Welcome to Gandhara's weekly newsletter. This briefing brings you the best of our reporting from Afghanistan and Pakistan.
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Rising Taliban, Pakistan tensions
I reported on the rising tensions between Pakistan and the Taliban, longtime allies who have recently fallen out. The main source of friction is the Taliban’s unwillingness to crack down on the Tehrik-e Taliban Pakistan (TTP), which has intensified attacks against Pakistani security forces from its bases in Afghanistan.
Pakistan sees the TTP as a significant security threat. But the Afghan Taliban is reluctant to turn against the militant group, as the two share ideological and organizational ties.
"It will go against the narrative and history of the Taliban to engage in a military offensive against a fellow Islamist group on Pakistan's behest," Afghan journalist Sami Yousafzai told me.
Pakistan has been targeting TTP sanctuaries in Afghanistan, which has strained Islamabad’s ties with the militants. On April 16, the Pakistani Army launched air raids over eastern Afghanistan that killed dozens of people, mostly civilians. The airstrikes provoked unusually harsh exchanges.
Asfandyar Mir, a senior analyst at the United States Institute of Peace, said Islamabad has concluded that the Taliban is unlikely to deliver on its counterterrorism concerns. “These strikes can be an attempt to alter the Taliban's calculus on support for the TTP by ramping up some costs.”
Afghan farmers resent Taliban drug ban
I wrote about farmers in southern Afghanistan who have voiced anger over the Taliban’s ban earlier this month on poppy cultivation. Opium farmers said that by outlawing opium the Taliban's cash-strapped government is depriving them of their meager livelihoods.
“How will I feed my children?” asked Wali Jan, a middle-aged farmer in Uruzgan. He said his poppy fields provide the money needed to feed his wife and their eight children. "If they impose a harsh ban, it will be devastating for us," he added.
Thomas Ruttig, co-director of the Afghanistan Analysts Network, argued that the ban will likely push tens of thousands of farmers into poverty. He said many farmers might circumvent the ban by "using connections to the local Taliban leaders or just plant the poppy somewhere they hope they won't patrol."
Some experts said the ban could be an attempt by the Taliban to win over the international community. But Mohammad Ehsan Zia, a former Afghan minister for rural development, said the Taliban must deliver on “human rights and women's rights, inclusive governance, and counterterrorism” in order to gain recognition.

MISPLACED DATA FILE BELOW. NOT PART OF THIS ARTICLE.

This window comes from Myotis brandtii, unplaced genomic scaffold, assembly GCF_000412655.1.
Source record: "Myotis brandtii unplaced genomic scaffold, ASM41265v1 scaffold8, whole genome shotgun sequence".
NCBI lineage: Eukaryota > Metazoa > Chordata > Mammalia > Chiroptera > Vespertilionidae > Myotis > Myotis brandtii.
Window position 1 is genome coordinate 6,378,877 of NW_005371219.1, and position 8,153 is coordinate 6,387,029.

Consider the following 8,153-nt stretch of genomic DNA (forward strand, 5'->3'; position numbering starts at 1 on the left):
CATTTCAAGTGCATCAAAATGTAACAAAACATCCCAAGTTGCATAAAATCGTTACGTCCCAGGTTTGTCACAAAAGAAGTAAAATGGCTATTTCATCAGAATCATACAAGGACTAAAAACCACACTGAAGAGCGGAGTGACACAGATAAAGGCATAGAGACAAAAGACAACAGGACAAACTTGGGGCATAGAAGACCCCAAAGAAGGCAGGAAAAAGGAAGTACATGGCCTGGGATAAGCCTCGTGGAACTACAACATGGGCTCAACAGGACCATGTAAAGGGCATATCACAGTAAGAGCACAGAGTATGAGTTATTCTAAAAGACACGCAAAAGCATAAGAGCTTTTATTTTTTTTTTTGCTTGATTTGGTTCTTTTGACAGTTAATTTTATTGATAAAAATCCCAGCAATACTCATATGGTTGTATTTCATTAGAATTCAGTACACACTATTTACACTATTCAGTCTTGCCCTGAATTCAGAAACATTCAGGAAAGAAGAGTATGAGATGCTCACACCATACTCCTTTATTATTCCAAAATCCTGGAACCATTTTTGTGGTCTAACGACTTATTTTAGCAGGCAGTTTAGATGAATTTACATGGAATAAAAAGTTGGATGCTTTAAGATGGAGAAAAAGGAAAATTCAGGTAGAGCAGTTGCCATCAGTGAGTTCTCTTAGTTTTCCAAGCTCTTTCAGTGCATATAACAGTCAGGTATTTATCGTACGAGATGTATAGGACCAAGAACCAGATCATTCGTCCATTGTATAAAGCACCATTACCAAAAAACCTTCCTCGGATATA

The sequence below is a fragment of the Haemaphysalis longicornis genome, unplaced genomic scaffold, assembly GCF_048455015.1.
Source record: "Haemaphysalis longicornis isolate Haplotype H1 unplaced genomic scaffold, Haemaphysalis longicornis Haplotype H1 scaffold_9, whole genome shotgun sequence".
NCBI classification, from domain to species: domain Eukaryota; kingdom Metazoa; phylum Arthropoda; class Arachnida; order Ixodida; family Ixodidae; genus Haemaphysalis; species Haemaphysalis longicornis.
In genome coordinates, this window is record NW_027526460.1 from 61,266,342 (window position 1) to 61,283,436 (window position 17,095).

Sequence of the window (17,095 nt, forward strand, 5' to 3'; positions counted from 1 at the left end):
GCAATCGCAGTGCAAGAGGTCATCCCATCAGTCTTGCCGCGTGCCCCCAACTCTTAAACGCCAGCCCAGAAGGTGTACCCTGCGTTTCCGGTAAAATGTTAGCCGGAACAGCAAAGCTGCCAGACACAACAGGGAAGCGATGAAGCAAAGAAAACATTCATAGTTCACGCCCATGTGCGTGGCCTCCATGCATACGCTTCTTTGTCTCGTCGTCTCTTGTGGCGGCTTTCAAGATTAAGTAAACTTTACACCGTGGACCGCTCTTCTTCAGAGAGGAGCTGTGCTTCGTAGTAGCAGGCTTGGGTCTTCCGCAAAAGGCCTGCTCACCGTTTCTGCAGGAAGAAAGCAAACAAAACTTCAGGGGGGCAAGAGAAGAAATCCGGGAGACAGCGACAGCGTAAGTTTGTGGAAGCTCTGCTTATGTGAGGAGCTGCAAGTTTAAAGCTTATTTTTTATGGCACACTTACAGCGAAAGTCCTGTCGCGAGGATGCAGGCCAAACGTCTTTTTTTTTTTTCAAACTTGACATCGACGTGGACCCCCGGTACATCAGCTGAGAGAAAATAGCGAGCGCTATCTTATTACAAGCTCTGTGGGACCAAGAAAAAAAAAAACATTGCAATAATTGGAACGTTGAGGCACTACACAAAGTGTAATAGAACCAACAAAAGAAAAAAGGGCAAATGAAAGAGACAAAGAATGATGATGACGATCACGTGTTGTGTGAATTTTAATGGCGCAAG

(Read Radio Azadi’s report on how severe drought is affecting many Afghan farmers and herders.)
Pakistan’s workaholic new PM
Daud Khattak profiles Pakistan’s new prime minister, Shehbaz Sharif, who spent decades under the shadow of his elder brother and three-time premier, Nawaz Sharif. Shehbaz Speed, as he is sometimes called by the Pakistani media, is considered an effective administrator but not an inspiring political leader.
“Considering the challenges confronted by Pakistan right now, the country needs an efficient administrator even if he is uncharismatic,” said Murtaza Solangi, a prominent Pakistani journalist.
Hamid Mir said that unlike his elder brother, who fell out with the military, Sharif’s reluctance to criticize the country's powerful army has paved the way for his rise to the top. “Shehbaz Sharif always avoided confrontation with the army, which is the reason why he is acceptable to the military establishment,” he noted.
Imran Khan still in the political arena
I wrote about why Pakistan's former Prime Minister Imran Khan is unlikely to disappear into the political wilderness after his tumultuous three years in power ended with a no-confidence vote earlier this month.
That’s despite the former cricket star’s run-in with the army and his government’s mismanagement of the economy.
Farzana Shaikh, a Pakistan expert at the Chatham House think tank in London, said Khan is likely to maintain support among the urban middle-class because of the appeal of his brand of Islamist populism.
“[It’s] unlikely to dissipate anytime soon given the inexorable rise of an urban middle-class that is more at ease with the language of authoritarianism than with the values common to liberal democracy," she told me.
Taliban restrictions empty Afghan parks
Radio Azadi reports on Afghans avoiding public parks after the Taliban’s imposition of gender segregation and a strict dress code in public spaces.
“I used to enjoy going out with my family. It was always great fun,” said Shirin Gula, a Kabul resident. “But now there are too many restrictions which prevent me from enjoying an outing.”
Deepening poverty is also keeping many at home. “After the Taliban takeover, we cannot afford to go out,” said Abdul Majeed, 55, who used to take his family for day trips outside Kabul during weekends and public holidays.
Taliban turns schools into military posts
Radio Azadi reports on the Taliban turning schools into military posts in Panjshir, where the move has sparked widespread anger.
“The situation in Panjshir is terrible,” said Tuba Lotfi, a rights activist in the province. "Depriving children of education is alarming."
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